One night in April, activist Cat Salonek received a text message with details about a sit-in. It was a balmy spring night in Minneapolis, but the chill in the air sent shivers down her neck as she walked out her front door wearing a sweater and patchwork quilt. That night, a mass text message communicating details about a sit-in at the Cruz residence had been sent out to the Occupy Homes network. Within 15 minutes, over 100 people showed up at the house. And they didn’t leave. Activists surrounded the house 24/7 for one month while others brought them sustenance and support.
Photo: Fibonacci Blue / Home being defended from foreclosure eviction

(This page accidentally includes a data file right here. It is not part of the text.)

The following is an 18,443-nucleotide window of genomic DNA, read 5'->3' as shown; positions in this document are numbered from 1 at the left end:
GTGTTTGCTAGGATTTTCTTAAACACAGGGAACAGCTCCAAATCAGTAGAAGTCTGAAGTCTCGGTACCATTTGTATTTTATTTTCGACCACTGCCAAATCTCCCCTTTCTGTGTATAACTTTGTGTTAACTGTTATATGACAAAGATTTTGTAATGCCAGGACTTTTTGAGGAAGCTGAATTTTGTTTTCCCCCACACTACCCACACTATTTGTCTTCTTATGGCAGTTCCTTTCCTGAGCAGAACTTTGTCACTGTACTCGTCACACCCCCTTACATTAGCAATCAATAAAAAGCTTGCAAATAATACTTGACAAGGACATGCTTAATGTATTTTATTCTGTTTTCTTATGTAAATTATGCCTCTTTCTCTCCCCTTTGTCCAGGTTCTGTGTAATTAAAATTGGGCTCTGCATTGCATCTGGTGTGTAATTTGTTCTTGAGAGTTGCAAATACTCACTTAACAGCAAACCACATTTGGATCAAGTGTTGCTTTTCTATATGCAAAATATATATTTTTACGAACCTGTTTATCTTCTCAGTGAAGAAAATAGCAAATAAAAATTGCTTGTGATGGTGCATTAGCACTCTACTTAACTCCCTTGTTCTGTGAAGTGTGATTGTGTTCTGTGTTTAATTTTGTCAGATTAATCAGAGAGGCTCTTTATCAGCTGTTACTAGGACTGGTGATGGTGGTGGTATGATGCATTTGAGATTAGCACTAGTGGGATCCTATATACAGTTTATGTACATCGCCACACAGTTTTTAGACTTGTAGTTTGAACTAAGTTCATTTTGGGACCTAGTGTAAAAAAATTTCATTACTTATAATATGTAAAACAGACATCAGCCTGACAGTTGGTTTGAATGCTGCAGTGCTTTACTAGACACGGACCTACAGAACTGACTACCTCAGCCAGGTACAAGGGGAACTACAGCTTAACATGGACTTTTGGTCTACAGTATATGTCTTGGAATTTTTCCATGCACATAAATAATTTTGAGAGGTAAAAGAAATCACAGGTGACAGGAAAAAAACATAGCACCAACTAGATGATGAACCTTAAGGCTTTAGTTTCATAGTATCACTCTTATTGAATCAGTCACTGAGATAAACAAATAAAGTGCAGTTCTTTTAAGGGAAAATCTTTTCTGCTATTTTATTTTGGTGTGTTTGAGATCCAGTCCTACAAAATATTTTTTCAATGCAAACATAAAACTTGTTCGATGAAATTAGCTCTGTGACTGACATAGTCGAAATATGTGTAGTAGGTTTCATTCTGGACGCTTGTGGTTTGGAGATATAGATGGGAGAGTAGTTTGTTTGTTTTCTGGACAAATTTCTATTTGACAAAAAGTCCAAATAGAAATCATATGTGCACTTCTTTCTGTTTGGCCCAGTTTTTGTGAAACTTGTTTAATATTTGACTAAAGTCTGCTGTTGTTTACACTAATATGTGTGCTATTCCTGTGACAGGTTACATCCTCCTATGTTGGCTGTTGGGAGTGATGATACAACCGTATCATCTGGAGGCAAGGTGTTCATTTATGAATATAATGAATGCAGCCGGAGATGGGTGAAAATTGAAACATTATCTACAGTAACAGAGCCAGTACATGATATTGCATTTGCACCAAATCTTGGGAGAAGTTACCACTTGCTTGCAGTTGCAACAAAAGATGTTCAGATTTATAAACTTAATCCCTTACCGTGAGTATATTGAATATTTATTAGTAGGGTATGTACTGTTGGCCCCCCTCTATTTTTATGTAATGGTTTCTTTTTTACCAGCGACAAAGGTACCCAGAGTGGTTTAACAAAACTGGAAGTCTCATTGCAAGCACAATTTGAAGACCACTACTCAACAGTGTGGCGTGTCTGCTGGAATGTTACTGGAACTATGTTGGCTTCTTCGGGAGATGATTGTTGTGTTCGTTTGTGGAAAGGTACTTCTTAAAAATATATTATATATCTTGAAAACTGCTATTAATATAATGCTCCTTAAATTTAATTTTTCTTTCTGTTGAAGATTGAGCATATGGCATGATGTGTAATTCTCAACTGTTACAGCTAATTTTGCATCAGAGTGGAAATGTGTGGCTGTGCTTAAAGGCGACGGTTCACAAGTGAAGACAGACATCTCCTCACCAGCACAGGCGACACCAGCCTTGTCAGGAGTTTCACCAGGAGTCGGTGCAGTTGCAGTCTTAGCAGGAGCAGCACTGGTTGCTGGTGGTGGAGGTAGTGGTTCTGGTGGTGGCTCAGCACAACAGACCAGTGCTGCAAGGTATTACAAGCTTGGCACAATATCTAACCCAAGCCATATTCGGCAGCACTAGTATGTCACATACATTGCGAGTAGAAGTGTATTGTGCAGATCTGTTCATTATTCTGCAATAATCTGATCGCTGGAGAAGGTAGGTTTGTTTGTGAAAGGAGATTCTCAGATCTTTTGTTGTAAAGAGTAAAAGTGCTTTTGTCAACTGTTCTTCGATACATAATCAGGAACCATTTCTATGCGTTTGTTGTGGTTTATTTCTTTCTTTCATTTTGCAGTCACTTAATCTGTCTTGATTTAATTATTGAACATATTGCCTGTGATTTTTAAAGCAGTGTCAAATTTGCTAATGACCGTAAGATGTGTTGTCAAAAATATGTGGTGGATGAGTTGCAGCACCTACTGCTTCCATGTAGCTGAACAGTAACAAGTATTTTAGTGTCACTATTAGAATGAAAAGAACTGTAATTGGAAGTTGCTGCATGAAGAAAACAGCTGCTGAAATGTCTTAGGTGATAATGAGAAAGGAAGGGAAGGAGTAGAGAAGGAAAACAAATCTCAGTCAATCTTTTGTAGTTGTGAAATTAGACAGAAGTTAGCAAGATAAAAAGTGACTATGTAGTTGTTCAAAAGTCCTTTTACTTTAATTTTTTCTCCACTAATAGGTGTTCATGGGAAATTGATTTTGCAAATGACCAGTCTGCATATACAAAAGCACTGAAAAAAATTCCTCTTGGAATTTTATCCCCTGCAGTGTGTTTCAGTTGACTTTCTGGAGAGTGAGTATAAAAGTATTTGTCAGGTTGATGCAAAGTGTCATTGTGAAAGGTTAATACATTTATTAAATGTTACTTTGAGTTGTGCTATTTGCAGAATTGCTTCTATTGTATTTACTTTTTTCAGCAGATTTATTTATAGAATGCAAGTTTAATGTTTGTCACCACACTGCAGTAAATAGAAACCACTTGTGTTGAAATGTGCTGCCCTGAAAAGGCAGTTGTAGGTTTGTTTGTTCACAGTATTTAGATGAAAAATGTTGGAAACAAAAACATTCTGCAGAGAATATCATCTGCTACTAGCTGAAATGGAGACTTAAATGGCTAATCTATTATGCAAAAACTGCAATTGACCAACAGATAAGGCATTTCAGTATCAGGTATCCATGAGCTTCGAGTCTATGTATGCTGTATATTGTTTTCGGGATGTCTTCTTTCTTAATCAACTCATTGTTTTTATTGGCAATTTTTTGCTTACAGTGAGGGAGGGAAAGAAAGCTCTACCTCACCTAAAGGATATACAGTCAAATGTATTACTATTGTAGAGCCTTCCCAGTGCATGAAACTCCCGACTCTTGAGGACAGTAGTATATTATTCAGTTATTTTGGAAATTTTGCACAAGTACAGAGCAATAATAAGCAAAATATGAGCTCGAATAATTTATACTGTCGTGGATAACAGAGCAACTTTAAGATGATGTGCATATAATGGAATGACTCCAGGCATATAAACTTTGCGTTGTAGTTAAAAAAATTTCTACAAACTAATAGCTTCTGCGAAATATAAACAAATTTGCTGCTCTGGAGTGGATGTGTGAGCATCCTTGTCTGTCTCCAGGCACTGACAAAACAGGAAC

Police arrested over a dozen people and barricaded the house to prevent further occupation. Actual sit-ins are only necessary once the sheriff has posted an eviction notice. That’s exactly what happened to the Cruz family.
Listen to homeowner testimonials in the video below:
Minneapolis resident Monique White came to Occupy Homes with a foreclosure notice. In Minnesota, homeowners that have missed two payments after having received a foreclosure notice on their homes risk eviction, regardless of their ability to pay back their loans. Monique got a personalized campaign in which protesters stayed in her house on some nights waiting for a notice to be posted.
As of August 29, 2012, Occupy Homes has bought $30,000 of air time for the Occupy Spots project in Florida and a $1,500 national buy that aired on August 14-15. The national advertisement reached 634,462 people.